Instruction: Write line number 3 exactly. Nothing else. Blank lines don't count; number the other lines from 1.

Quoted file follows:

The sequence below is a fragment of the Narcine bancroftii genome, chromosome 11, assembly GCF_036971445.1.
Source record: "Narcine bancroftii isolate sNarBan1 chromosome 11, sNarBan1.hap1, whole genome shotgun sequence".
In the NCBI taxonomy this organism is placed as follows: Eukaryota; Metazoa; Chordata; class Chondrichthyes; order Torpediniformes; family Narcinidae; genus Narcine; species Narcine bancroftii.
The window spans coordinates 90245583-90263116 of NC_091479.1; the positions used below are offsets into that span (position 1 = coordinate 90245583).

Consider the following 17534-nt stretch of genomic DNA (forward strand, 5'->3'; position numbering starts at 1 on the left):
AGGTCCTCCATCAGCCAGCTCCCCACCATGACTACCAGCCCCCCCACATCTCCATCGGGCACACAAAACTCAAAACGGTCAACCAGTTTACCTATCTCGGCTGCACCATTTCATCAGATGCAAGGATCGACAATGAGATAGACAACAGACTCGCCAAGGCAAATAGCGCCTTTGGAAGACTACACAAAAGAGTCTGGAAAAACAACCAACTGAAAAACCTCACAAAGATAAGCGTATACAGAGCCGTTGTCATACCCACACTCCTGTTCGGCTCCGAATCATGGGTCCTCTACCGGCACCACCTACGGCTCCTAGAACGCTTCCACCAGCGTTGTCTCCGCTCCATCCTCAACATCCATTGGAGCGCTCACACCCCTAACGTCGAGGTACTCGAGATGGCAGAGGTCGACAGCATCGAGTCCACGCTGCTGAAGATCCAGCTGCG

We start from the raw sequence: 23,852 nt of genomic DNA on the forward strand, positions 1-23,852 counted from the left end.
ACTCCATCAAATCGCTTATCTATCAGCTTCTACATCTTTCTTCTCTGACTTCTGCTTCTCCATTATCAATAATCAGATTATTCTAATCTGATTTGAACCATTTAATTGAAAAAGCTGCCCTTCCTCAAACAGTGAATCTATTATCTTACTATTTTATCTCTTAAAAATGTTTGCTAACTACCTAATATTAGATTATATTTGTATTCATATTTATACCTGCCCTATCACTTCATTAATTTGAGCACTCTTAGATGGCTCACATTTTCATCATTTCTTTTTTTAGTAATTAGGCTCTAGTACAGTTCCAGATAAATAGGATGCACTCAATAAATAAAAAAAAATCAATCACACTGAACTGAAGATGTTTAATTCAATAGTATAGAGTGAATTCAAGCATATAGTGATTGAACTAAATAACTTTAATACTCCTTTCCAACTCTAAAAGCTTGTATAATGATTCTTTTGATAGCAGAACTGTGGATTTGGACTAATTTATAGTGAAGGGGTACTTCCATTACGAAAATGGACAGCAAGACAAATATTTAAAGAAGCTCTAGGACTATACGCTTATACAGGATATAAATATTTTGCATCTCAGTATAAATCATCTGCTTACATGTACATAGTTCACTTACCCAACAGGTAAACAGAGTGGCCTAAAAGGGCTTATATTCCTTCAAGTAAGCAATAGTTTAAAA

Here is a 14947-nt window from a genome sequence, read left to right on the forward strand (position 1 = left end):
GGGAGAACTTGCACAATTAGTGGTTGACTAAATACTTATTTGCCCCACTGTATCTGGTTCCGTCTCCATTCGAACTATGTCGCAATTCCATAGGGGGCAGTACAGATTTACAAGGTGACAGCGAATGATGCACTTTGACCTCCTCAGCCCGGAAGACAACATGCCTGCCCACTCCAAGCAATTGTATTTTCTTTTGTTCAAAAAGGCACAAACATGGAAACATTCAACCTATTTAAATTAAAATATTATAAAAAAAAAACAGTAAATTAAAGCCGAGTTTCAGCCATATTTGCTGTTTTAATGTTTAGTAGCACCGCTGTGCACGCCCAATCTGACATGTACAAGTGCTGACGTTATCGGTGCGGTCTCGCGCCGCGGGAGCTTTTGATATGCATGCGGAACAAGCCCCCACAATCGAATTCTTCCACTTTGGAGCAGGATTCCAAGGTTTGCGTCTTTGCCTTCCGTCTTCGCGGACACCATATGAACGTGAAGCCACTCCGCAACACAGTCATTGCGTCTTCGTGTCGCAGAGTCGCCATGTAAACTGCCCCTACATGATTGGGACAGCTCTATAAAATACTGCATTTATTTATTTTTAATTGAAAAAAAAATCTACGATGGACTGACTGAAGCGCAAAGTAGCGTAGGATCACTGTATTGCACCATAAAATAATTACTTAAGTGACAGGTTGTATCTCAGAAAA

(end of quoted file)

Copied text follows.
In the NCBI taxonomy this organism is placed as follows: Eukaryota; Metazoa; Chordata; class Chondrichthyes; order Torpediniformes; family Narcinidae; genus Narcine; species Narcine bancroftii.